The breakdown in authority and trust at city hall following an audit into the flawed construction of four fire-paramedic stations is unprecedented, but it can be a wake-up call for renewal if council sets a new course for itself and the administration.
The city has witnessed many construction boondoggles over the years, but the fire-paramedic scandal is unique because it involved the city's top administrator, Phil Sheegl, who apparently had contempt for council's oversight role and was determined to ram through the project without political interference.
Actually, the old board of commissioners, a group of powerful senior administrators, was accused of operating in much the same way before it was turfed in 1997 by former mayor Susan Thompson and replaced with a chief administrative officer, but it never found itself the subject of an audit and demands for a police investigation.
Former councillor Mike O'Shaughnessy, a longtime chairman of the property committee, said on these pages recently that the civic administration, possibly with help from a few senior councillors, routinely operated in much the same way as Mr. Sheegl.
The political process at city hall is so cumbersome and time-consuming that enterprising administrators and politicians over the years have found ways to circumvent the rules and get the job done. Former mayor Glen Murray was accused of just that in the way he announced out of the blue plans to tear down the Eaton's building and replace it with an arena.
When councillors were made full-time politicians in 1992, followed by the elimination of the board of commissioners five years later, it was assumed elected officials would become policy-makers, while administrators would carry out orders.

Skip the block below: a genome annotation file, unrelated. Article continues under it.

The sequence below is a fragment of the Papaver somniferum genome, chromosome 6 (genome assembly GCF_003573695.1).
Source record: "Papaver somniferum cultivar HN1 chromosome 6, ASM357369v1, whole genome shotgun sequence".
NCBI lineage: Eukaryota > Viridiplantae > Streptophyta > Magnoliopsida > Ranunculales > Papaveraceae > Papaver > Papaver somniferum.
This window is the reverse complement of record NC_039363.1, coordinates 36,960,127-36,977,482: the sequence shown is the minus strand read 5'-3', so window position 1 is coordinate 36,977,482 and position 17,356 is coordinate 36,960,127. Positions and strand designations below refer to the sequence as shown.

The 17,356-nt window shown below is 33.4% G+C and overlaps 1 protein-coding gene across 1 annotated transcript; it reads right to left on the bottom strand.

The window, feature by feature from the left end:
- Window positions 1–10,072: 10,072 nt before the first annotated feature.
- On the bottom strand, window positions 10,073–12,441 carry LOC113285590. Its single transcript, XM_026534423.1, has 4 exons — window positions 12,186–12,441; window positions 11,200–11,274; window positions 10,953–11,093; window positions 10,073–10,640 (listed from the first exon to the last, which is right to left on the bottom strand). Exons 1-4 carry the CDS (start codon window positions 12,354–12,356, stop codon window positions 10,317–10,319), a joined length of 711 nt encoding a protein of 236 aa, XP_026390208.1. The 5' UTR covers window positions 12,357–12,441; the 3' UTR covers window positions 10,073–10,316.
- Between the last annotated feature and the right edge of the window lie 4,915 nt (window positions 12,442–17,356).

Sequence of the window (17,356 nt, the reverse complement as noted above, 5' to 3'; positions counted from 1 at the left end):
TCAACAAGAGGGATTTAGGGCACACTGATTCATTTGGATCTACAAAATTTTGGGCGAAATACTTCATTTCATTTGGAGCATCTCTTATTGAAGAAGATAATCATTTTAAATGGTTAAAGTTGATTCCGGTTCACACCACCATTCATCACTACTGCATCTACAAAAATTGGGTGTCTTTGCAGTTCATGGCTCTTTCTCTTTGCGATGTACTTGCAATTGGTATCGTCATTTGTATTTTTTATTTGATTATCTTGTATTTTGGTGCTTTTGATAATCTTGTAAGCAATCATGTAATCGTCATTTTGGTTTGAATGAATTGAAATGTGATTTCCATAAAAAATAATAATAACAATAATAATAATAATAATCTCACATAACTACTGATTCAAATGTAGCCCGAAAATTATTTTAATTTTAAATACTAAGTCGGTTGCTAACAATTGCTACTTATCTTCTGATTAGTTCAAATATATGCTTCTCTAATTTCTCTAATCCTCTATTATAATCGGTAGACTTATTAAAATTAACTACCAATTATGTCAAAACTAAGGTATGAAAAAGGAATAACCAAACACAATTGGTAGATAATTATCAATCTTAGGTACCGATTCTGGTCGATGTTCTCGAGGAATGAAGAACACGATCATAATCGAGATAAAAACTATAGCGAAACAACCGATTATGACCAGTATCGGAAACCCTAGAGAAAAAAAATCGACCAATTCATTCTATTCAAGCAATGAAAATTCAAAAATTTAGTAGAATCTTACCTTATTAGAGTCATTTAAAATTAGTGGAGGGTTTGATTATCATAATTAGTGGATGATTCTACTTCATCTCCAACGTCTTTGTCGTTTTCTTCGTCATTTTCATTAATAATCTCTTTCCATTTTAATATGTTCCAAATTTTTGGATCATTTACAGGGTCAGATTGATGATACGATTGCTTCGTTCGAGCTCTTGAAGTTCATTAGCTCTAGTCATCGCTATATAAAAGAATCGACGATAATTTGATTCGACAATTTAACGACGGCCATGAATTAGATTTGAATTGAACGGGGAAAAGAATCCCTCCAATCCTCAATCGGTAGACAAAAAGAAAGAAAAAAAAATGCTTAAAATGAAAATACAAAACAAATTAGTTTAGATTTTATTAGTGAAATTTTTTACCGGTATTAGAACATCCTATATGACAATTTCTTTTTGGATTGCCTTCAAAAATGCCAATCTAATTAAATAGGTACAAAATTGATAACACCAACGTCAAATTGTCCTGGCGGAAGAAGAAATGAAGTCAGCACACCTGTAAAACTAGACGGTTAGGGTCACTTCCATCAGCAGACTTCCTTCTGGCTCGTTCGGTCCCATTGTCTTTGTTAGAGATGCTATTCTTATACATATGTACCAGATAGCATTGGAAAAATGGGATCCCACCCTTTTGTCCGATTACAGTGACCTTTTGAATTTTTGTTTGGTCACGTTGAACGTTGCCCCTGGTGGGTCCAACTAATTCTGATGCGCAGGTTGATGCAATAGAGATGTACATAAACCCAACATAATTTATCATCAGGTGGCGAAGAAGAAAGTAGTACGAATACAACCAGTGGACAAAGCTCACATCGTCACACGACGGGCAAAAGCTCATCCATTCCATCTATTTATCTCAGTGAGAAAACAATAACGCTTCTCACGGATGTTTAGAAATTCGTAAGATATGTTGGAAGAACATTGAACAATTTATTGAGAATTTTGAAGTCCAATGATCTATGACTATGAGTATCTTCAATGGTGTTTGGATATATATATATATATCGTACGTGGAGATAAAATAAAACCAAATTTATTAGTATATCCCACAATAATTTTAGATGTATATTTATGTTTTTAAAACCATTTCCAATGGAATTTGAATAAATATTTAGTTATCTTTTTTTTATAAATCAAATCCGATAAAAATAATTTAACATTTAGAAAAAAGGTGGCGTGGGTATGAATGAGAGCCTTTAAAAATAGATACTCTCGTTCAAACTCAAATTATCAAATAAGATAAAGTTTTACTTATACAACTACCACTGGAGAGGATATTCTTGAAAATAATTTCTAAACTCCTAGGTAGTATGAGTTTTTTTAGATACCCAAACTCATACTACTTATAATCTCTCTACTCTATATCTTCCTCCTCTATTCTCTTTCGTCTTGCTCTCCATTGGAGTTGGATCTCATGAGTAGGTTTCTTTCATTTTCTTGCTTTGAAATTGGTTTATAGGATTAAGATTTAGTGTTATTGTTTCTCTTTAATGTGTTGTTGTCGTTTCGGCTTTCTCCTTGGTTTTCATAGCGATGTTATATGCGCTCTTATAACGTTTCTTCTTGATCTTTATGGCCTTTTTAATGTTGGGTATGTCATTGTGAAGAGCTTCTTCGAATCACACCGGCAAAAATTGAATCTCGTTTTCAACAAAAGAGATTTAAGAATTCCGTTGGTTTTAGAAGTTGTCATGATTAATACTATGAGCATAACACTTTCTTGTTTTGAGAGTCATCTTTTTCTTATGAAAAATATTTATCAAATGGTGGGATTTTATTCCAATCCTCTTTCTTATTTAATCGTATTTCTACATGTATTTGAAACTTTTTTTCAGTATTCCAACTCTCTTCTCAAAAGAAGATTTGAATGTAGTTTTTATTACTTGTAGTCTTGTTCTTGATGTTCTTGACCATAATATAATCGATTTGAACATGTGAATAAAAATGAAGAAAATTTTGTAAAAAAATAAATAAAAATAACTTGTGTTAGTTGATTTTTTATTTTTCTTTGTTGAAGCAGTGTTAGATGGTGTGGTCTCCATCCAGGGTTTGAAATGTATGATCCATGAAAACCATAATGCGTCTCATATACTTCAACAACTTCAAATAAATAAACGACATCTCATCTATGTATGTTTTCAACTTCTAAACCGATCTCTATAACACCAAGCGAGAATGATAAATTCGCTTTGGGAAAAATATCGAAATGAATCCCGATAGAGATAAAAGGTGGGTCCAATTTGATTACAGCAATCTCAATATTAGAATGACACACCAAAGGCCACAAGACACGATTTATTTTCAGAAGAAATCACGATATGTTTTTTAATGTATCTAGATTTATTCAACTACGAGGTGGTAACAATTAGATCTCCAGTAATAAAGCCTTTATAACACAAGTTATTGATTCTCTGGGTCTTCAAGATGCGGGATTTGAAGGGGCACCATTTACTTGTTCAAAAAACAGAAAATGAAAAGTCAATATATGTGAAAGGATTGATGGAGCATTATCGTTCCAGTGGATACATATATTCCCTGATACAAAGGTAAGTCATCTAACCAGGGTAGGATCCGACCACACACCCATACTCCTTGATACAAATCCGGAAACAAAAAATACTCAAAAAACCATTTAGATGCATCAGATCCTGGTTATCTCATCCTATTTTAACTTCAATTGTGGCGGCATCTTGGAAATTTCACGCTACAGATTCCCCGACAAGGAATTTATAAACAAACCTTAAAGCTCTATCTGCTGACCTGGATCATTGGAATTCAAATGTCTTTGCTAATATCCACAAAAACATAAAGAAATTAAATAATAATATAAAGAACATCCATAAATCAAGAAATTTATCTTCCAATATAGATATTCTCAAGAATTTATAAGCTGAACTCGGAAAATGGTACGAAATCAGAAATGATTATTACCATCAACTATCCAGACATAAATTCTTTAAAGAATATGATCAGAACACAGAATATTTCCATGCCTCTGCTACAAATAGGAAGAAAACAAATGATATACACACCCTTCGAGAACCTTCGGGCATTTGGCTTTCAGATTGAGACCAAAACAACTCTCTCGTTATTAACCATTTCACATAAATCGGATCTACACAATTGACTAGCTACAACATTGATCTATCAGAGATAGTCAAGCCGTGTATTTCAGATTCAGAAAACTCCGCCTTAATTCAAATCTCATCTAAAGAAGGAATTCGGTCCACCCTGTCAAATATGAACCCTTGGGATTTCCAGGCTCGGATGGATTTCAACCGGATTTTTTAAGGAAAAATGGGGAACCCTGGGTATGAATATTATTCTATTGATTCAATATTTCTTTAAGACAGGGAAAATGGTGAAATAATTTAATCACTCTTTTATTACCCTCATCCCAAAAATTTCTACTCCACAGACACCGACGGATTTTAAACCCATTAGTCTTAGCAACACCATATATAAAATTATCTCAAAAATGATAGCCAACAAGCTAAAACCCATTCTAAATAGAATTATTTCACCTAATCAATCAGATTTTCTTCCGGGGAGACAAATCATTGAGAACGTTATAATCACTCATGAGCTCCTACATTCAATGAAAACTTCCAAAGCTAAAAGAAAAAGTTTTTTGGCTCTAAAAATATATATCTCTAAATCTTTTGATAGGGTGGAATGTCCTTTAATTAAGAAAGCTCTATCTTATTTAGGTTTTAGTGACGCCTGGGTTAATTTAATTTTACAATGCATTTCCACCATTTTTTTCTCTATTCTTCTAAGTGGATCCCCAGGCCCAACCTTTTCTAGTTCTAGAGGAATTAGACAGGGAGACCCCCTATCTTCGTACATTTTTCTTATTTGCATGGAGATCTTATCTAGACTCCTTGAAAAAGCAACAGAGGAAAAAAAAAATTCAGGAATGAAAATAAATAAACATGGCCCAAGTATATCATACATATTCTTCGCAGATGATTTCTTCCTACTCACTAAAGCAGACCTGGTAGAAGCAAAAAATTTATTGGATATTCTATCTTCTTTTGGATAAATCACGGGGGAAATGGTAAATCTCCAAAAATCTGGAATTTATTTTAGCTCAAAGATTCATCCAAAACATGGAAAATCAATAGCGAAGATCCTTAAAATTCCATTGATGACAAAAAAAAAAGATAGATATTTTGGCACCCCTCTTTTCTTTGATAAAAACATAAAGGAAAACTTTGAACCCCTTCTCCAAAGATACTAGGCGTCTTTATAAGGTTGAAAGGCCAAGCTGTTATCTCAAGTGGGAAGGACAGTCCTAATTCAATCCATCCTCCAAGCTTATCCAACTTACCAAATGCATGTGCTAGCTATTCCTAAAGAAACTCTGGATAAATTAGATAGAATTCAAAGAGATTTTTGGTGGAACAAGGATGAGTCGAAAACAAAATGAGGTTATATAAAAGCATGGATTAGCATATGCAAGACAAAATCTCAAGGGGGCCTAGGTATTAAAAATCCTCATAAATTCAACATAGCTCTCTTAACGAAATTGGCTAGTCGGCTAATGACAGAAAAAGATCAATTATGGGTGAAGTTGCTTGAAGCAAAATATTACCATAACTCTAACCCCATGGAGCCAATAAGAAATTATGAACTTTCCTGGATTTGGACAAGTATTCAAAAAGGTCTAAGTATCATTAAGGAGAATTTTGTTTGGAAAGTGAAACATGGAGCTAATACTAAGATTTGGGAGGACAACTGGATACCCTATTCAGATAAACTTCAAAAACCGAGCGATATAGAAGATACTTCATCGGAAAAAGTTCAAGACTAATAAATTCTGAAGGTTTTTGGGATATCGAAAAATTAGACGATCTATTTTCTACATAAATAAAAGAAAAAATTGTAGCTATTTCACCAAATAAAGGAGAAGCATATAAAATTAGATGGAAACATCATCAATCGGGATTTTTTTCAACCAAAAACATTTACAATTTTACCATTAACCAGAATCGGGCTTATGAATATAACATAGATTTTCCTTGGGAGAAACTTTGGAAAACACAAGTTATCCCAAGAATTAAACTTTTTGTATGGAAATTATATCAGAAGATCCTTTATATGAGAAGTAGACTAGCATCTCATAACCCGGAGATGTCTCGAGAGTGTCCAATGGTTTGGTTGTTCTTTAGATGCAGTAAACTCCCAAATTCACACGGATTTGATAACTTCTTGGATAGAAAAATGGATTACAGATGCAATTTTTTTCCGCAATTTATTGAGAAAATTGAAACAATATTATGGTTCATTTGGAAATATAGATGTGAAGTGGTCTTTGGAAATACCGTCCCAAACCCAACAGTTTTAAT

It never quite worked out that way, however. Powerful, experienced councillors knew how to work the system, while senior administrators continued to resent what they considered political interference. It was the beginning of the us-versus-them mentality that still plagues civic operations.
There has been no real effort over the years to clarify their respective roles, but each side would benefit from a thorough review.
Councillors, for example, need to ask themselves where they were when the administration was closing some fire halls and building new ones. Not one of them apparently thought to ask for a report until a reporter accidentally discovered the city had built a fire station on land it did not own.
A previous real estate audit in 1999 criticized councillors for interfering in property matters, including directing administrators to sole source a long-term leasing contract to Shindico Realty in a deal that represented poor value for the money.
The auditor in 1999 said councillors should govern, and managers should manage. That's fine in theory, but the city needs to refine the idea and reinforce it with regular seminars for both sides in the public-service equation.
The city should have hired an ethics commissioner years ago, but the creation of such a position will not solve every problem. Ultimately, the city needs to make governance part of an ongoing learning process.
As for administrative problems, well, previous audits have said city managers just aren't equipped to manage big projects, which explains why many projects have been over-budget, even with price guarantees.
This was one reason why the city hired an international company, Veolia, to help manage the construction and maintenance of its sewage treatment plants. The city, however, needs to get a better grasp on when and how to hire outside project managers to supervise certain jobs.
The powers at city hall, meanwhile, need to take a deep breath and exercise some restraint. Presently, they're acting like a barnyard of chickens, strutting, pecking, squawking hysterically and acting without thinking.
The problems exposed in the fire-paramedic station audit are serious, but it's premature to demand that more heads roll or that the RCMP be summoned to investigate.
As for Mayor Sam Katz, his mayoralty is a study in the failure of leadership. He unfortunately has lost the confidence of council and he should not run for office again next year. He and the rest of council, however, can still salvage something from the mess by launching a process for renewing the operation of council and its administration.